Heads are a product line that warrant almost constant research. Both the OEMs and aftermarket are creating new applications that solve problems, save time or money and just generally make life easier for engine builders. But, these improvements are only beneficial if those builders know what is out there waiting to help them.
So, we asked a number of cylinder head manufacturers about selection, technology, and even if the OEMs are doing it right. Some of their answers may amaze you, but they definitely will educate you on today’s heads.
We started with the ‘chicken or the egg’ of head questions – what are the best criteria for selecting a set of heads in a performance build. The basics are always best for this question, but, like knowing what is on the market, it’s always good to see what’s new.
One Ohio-based manufacturer told us how he does it, “I have to know everything about the build and what it’s to be used for. Even about the driver and track size that it will be primarily used for and what the customer expects. And last but not least, how much money the customer has to spend. We find that a lot of potential customers can’t afford to do it the proper way. We ask that they do a little at a time so they aren’t spending their money twice or three times and getting discouraged and go and do some other form of entertainment.”
A California-located designer and manufacturer of cylinder heads provided his punch list, saying, “I would say the most import parameters to keep an eye on would be engine displacement, compression ratio, camshaft style, (and aggressiveness) RPM range, and application (street, drag, road race, marine, etc.) when selecting the ideal head for your project. Everything I just listed plays a large role in head selection with ‘compression ratio’ possibly playing the least importance, although an engine with high compression should automatically boost all the other parameters (more RPM, larger cam, etc.) helping by default to guide you into a larger, higher flowing head that would better fit that more aggressive application. The key is really looking at the intended application and building a motor purpose built to best optimize and compliment the type of power curve and engine manners that application dictates is best. A street car will always have compromises made in an effort to keep it friendly on the street so a smaller head than what you might consider in the same vehicle that only sees the strip is likely going to bring better overall results with the cam and other components also matched/selected to give it a more dual purpose personality. A high compression drag race engine is just the opposite. It lives from 5000 – 8000 RPM, hypothetically, and performance below 5K isn’t a consideration with larger, more aggressive cams, larger heads and manifold all make sense.
“The right combination of parts is paramount in extracting the most the heads have to offer in the particular environment you will be utilizing them – not only is selecting the right heads important, but the rest of the supporting bits and pieces as well,” he continued. “The hardest running engines are usually the most sorted out and perfectly optimized with all the components complimenting one another.”
An Alabama-based head manufacturer listed his top factors, “When a person is looking at a set of performance heads, there are several factors that figure into the equation. First off, is the size of the engine. I have customers all of the time that call and want to put a 225 runner cylinder head on a SBC 355. This is a deal where bigger is not better in most applications, which leads me to factor number two. Application; cruiser, street/strip or all-out race. This is a big factor because it determines the RPM range in which you want your engine to run its best. Another factor is the camshaft. This is what usually determines the spring package for each head. These are just a few of the factors we consider before we suggest a cylinder head for a customer. It’s been our experience to supply the proper size runner, combustion chamber, valve and springs for a total package that meets customer’s needs.”
The Tennessee racing head manufacturer agreed. “The basic criteria to begin with are the size of the engine, compression ratio, fuel type and application. Then, the engine builder needs to define their intended horsepower, torque and RPM band. This information will be used to identify the runner volume and combustion chamber size. The most common mistake we see is when individuals choose a larger runner volume head with impressive high-lift flow numbers. Unfortunately, these ‘big’ numbers do not necessarily translate into ‘big’ power for their application. Though the big flow numbers are impressive, they are not indicative of the performance of the engine. Quality of the airflow and the overall curve are much more important in achieving the desired outcome and making power and torque when and where needed.”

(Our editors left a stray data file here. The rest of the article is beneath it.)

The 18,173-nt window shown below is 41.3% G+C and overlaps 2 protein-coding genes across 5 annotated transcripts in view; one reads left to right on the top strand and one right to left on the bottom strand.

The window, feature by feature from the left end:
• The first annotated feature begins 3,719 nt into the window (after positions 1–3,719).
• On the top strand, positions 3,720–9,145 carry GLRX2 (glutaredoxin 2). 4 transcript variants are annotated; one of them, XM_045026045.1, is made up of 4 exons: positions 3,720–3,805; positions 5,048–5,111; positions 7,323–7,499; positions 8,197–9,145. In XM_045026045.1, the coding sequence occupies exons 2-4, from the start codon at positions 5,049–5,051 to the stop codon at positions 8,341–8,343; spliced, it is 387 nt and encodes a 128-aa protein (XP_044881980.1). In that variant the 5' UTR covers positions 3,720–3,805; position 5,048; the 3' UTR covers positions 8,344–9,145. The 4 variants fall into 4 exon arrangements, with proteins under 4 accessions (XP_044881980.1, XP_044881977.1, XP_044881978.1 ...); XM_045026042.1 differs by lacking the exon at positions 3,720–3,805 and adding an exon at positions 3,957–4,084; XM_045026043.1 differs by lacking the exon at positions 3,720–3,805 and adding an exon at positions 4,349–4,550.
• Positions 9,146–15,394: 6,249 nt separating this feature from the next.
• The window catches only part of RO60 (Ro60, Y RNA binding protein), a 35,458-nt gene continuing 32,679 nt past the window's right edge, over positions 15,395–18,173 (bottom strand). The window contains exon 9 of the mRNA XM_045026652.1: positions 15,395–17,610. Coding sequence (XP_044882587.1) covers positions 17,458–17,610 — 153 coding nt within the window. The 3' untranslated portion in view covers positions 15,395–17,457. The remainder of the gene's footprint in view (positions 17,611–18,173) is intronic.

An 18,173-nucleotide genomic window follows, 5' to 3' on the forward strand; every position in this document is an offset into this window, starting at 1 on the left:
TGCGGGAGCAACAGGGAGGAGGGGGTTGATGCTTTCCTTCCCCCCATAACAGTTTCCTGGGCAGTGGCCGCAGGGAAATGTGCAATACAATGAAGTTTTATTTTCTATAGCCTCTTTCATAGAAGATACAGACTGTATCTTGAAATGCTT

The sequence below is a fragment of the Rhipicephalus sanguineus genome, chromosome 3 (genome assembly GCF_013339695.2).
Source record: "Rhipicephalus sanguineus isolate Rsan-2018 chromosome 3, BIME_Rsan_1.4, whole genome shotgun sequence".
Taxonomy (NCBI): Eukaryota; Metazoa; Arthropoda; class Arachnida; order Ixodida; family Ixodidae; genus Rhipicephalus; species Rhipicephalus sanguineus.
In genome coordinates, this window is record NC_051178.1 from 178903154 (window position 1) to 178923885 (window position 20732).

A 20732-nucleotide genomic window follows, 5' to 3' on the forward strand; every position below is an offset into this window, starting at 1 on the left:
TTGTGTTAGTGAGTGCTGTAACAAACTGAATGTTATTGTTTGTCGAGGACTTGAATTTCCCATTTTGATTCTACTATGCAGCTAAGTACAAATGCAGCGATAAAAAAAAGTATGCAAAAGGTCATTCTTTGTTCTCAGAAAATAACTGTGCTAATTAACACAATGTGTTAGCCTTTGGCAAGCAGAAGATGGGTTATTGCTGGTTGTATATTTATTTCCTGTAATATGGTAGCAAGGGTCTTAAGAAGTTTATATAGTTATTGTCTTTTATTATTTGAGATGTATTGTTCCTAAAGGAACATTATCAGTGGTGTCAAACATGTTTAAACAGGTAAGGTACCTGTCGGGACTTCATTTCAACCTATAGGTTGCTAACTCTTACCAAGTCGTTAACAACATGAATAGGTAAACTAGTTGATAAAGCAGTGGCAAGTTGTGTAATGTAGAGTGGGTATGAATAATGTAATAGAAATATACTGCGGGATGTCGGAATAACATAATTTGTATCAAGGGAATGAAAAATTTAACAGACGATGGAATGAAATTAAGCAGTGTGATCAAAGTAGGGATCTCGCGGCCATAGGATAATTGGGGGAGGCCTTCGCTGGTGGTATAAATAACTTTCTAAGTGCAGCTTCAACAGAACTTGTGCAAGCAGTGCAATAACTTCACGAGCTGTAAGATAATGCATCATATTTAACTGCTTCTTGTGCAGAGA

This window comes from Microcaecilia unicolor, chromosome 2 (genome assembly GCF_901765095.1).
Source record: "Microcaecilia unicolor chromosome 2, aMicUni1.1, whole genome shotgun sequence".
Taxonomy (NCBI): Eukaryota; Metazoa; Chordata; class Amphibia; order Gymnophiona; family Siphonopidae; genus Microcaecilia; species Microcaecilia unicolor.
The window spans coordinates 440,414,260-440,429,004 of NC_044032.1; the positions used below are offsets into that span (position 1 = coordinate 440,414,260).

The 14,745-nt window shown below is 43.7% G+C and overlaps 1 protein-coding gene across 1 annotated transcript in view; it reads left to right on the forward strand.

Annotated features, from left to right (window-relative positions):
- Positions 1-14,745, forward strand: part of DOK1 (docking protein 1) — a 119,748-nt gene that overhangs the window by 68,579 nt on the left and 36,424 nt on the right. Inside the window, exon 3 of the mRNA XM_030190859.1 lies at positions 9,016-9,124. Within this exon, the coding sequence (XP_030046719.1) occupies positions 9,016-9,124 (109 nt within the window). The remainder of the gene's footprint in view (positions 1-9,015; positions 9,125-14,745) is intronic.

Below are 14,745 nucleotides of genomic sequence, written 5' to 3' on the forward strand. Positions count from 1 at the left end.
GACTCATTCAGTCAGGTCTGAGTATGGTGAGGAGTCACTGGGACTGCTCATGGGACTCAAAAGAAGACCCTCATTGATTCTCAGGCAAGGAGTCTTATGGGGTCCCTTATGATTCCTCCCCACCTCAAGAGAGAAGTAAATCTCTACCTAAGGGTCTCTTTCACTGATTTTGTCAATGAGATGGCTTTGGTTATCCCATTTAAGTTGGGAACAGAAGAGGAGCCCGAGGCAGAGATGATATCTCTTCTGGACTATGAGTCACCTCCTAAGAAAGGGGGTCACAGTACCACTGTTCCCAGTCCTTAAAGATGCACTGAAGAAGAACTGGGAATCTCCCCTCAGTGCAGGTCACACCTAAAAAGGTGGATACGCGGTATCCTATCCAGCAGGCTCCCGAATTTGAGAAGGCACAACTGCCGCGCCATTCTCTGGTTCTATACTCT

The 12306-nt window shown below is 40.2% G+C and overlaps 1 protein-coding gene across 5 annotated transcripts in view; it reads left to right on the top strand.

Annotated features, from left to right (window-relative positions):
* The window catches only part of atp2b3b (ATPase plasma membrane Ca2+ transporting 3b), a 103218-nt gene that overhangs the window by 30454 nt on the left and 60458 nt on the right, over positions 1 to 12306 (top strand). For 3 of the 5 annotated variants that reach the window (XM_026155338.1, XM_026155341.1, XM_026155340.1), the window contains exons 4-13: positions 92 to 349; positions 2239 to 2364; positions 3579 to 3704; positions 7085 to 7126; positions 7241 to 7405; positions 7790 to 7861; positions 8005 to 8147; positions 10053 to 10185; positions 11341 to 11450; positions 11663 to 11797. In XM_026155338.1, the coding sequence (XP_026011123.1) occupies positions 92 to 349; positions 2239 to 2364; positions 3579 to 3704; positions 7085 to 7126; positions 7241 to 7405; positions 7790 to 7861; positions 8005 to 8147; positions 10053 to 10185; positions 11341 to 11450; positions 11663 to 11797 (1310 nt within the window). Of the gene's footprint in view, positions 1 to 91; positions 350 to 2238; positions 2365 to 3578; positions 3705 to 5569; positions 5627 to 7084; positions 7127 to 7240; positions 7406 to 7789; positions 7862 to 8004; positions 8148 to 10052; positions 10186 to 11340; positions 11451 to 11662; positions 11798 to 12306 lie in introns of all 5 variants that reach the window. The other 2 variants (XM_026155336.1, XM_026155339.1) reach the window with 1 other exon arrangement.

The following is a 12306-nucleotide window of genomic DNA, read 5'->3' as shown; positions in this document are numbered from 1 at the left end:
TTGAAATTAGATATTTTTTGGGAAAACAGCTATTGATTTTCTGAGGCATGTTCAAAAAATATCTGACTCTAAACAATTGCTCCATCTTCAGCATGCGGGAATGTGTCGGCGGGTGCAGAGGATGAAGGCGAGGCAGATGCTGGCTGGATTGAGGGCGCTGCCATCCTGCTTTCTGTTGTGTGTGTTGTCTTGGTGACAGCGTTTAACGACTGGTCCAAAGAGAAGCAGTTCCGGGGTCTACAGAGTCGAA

Another Ohio-based manufacturer added one more factor. “We feel the best criteria for selecting a set of cylinder heads is to know the cubic inches of the engine, the RPM you want to turn, the application and the weight of the car. From there, you can select the correct runner size and the amount of air flow required to support the engine.”
As head builders, our sources are even more tuned into the market than most folks. So we asked them for some of their intel on any new OEM technology on heads that may be a factor for engine builders now or in the future.
The California manufacturer said, “Right now, the newest technology is DI (Direct Injection) where the fuel is sprayed under very high pressure directly into the combustion chamber instead of the manifold or intake port of the head. It’s much more precise and offers the end user more torque, more fuel economy, and more power. And my guess is most of the OEMs will be implementing this technology into their entire line up of cars in the next few years. Even the more sedate basic transportation models; in an effort to better meet the tightening CAFE standards without imparting power output in a negative fashion.”
While another head manufacturer echoed that with a simple, “direct injection issues” response, one of the spokespersons we interviewed sees a different issue. “The major thing that we see, which is not really new, is the overhead cam. It seems most engines on the OEM side are using this technology. I often wonder does this just complicate something that did not need complicating. We see cam journals damaged everyday on these heads. I can only speak of my personal experience, but I have had multiple Chevy trucks with 200,000 to 350,000 miles that I never had a moment’s trouble out of with the old push rod technology.”
Another aftermarket manufacturer addressed a different issue. “Today’s OEM heads are a big factor in the aftermarket. Gone are the days of ‘smog’ heads that choked down horsepower and limited the engine builder. Since the introduction of fuel injection and advancements in design software and computer aided modeling, the OEMs have had the ability to design fuel efficient, emission-friendly engines that still have the ability to make good horsepower.